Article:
Phantom measurements

To evaluate deliverability/accuracy of the plans and TPS calculated dose distributions, various dosimetric measurements were made for two of the eight cases, representing two ends of the spectrum of PTV geometric complexity. These cases were #7, with the PTV solely including the vertebral body (i.e., a simple target) and #8 with the PTV fully wrapped around the spinal cord (i.e., the most challenging target). Dosimeters were radiochromic film, a commercial quality assurance (QA) diode array, and an ionization chamber.

EBT3 Gafchromic film (Ashland Specialty Ingredients, NJ) provided a high-resolution comparison between planned and delivered dose. The accuracy of film for measurements in relatively high magnetic field environments has been established [18-19]. Film sheets (10×10 cm2) were placed at the center of a 30×30×30cm3 water-equivalent plastic phantom (Solid Water, Gammex, Middleton, WI). Film was exposed when oriented in axial, sagittal, and coronal planes. To avoid saturation, QA plans were scaled so that maximum dose was <1000 cGy. Treatment fields were re-cast onto a CT of this phantom and the calculated planar dose corresponding to film location/orientation was used for comparison. The RIT software package (Radiological Imaging Technology, Colorado Springs, CO) was used for dosimetric comparison via global gamma analysis with 3%/3mm and 2%/2mm criteria (10% low-dose threshold). Planned dose distribution was resampled to the higher film resolution (scanned using red channel, 150 dots per inch (DPI)).

The plans were also measured using the commercially-available, MR-compatible ArcCHECK phantom (Sun Nuclear Corporation, Melbourne, FL) with an Accredited Dosimetry Calibration Laboratory (ADCL) calibrated ionization chamber (Exradin A18MRI, Standard Imaging, Middleton, WI, collecting volume 0.123 cc) placed in the central insert. The ArcCHECK (consisting of a helical diode array) with ion chamber represents a common approach to routine patient-specific QA with the MR-Linac [19-20]. Previous studies have demonstrated accuracy of using this ion chamber in the presence of the 0.35 T magnetic field [19-21]. Treatment fields were re-cast onto the cylindrical ArcCHECK phantom in the TPS and the SunNuclear QA software used the resulting RTdose DICOM file to extract the planned dose plane corresponding to the cylindrical surface within the phantom containing the diode array. Comparison between planned and measured dose surfaces was performed using the same global gamma criteria (3%/3mm and 2%/2mm criteria, with a 10% low-dose threshold).

Results

Planning comparison

A representative case comparing the clinical VMAT and MR-linac plans is in Figure 2. The MR-linac plans spare the cord well but are less conformal (see isodose lines bowing out compared to VMAT plan, particularly near PTV distal to cord). The fixed-field IMRT approach for MR-linac planning exhibits more appreciable low-dose along beam directions.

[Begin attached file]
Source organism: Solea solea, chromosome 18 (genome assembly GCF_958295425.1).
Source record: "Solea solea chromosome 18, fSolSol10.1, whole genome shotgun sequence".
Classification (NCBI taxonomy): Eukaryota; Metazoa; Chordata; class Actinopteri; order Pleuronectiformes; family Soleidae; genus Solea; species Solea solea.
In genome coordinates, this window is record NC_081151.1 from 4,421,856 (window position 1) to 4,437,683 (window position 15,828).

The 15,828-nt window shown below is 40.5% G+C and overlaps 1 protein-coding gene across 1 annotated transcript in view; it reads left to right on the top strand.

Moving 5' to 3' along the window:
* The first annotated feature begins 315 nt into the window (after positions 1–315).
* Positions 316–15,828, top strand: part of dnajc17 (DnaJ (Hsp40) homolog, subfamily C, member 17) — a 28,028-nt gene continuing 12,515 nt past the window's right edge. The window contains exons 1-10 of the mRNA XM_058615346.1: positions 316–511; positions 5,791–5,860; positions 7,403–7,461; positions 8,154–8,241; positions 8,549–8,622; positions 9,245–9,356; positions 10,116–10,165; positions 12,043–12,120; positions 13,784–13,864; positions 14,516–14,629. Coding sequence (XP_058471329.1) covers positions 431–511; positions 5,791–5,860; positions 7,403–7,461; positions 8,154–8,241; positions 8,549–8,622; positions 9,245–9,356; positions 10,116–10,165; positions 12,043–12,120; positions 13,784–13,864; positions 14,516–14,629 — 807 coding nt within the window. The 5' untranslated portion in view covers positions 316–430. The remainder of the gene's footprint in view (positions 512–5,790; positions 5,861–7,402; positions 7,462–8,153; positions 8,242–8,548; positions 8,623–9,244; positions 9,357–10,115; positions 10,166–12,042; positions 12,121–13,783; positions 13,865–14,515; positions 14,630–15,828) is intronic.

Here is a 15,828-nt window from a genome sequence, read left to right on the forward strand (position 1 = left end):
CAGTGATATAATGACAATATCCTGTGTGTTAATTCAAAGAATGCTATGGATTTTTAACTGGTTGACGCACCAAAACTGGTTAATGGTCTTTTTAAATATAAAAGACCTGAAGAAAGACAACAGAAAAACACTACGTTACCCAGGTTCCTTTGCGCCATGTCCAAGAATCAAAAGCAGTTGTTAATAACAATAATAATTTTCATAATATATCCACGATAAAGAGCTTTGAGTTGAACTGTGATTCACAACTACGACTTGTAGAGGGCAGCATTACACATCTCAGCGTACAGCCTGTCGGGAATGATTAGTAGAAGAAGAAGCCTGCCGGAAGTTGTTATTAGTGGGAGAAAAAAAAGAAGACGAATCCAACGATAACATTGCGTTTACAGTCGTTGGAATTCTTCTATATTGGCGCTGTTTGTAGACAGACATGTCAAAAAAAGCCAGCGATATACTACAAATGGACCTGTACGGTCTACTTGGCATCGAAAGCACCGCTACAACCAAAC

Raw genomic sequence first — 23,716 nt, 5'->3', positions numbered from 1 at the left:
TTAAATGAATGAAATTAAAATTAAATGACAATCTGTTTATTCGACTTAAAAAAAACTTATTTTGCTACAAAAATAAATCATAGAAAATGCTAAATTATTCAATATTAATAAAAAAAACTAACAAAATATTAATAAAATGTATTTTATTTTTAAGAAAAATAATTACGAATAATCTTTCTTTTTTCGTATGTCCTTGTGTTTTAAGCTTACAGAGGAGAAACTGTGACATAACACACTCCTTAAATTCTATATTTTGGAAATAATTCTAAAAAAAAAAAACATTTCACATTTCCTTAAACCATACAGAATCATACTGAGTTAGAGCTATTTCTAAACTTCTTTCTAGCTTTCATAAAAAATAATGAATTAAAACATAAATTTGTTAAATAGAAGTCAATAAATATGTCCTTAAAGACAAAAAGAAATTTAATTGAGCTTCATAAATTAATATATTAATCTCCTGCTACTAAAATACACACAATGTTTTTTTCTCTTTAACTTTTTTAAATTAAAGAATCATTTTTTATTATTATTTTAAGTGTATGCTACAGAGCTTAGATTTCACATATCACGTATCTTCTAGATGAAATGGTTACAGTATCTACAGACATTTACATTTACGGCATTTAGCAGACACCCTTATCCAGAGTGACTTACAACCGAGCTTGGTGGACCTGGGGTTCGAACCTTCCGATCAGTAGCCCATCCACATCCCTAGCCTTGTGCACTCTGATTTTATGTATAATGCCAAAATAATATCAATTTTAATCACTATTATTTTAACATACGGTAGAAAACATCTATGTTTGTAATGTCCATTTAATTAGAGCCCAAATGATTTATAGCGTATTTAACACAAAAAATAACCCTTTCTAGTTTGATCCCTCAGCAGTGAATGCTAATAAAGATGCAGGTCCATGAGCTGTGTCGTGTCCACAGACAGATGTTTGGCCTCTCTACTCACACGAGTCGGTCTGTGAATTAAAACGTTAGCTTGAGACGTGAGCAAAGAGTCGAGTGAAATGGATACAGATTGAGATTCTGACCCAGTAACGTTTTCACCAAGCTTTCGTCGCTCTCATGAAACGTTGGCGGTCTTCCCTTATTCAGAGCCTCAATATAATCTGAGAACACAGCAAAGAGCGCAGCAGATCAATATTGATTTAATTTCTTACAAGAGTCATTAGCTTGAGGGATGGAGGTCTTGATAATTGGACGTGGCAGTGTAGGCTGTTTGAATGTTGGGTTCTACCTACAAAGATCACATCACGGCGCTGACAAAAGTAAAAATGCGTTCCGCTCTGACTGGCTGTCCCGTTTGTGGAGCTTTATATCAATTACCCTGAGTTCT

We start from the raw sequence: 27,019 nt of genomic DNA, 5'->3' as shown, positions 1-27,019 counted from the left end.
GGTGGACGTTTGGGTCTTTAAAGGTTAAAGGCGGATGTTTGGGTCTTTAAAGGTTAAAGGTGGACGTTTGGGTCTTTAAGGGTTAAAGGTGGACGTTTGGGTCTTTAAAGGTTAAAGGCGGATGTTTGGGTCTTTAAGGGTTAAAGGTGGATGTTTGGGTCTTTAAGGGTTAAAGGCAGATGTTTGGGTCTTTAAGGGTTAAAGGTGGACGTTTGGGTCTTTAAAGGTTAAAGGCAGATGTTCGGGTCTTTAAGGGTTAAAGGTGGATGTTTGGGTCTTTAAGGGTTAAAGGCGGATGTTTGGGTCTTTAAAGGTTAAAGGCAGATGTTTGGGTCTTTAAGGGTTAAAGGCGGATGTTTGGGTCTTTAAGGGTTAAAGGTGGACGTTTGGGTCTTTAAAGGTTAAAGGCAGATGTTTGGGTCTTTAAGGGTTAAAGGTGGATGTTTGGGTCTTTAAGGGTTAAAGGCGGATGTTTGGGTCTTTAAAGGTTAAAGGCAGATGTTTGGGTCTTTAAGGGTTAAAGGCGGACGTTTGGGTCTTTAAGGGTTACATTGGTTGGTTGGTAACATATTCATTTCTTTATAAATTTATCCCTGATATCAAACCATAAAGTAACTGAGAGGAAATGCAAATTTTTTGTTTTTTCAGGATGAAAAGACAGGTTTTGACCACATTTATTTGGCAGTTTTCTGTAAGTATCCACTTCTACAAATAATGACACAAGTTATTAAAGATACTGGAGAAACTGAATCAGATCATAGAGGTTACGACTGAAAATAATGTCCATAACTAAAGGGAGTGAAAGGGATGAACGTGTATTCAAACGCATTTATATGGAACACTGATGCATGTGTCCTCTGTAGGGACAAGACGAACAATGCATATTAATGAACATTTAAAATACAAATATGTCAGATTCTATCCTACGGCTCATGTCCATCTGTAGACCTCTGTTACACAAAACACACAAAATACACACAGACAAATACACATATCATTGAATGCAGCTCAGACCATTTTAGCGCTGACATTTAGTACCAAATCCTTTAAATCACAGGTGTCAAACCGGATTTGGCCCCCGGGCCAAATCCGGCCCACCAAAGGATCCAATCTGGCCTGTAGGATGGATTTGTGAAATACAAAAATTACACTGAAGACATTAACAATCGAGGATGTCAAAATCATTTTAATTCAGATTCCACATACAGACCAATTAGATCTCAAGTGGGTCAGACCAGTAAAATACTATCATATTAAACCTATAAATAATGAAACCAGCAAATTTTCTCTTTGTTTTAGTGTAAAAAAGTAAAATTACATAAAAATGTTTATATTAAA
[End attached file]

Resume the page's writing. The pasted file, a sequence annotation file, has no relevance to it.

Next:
A comprehensive quantitative comparison of overall trends for all cases considered is in Figure 3. All MR-linac plans are clinically acceptable by our institutional spine SBRT protocol. There are no significant differences in target coverage (average PTV V100 of MR-linac vs. clinical VMAT are 92.7% [range: 85.9-95.9%] vs. 92.3% [range: 81.2-98.95%], respectively, p=0.7572). The higher conformity index demonstrates significantly inferior conformity for the MR-linac vs. VMAT plans (1.28±0.06 vs. 1.06±0.06, respectively, p=0.0005). Increased Dmax­ shows significantly increased heterogeneity for MR-linac vs. VMAT plans (134±3% vs. 120±2%, respectively, p=0.0270). While not statistically significant, MR-linac plans show trends of lower cord doses compared to VMAT plans (cord Dmax of 16.1±2.7 Gy vs. 19.5±1.6 Gy, p=0.2066, and cord PRV Dmax of 20.0±2.5 Gy vs. 24.5±2.0Gy, p=0.0996, for MR-linac vs. VMAT). Volumetric planning goals for the cord, cord PRV, spinal canal, and esophagus were comparable with no significant differences.

Plan deliverability

The planning comparison in Figure 2 and Figure 3 demonstrate a theoretical capability of the ViewRay MR-Linac to produce spine SBRT plans meeting clinical goals for various targets. To validate true deliverability, phantom measurements with various dosimeters assessed fidelity to planned dose distributions.

One aspect of deliverability is treatment time. Planning strategies avoiding excessive delivery times on the MR-linac are necessary. The number of segments during optimization was restricted and the IMRT “efficiency” parameter within the TPS was increased to encourage larger beam segments. The MR-linac plans consisted of the same nine gantry angles (40o separation starting at 0o). The number of segments per IMRT beam were 9.21±0.48 (range: 2-21). The planning system calculated beam on time was 12.75±1.27 minutes (range: 8.85-17.92 minutes). Including gantry and MLC motion, the MR-linac treatment times were 14.39±1.26 minutes (range: 10.08-18.96 minutes), compared to the clinical VMAT treatment times of 9.57±1.19 minutes (p=0.0202). The MR-linac treatment times are significantly longer, but are still clinically reasonable.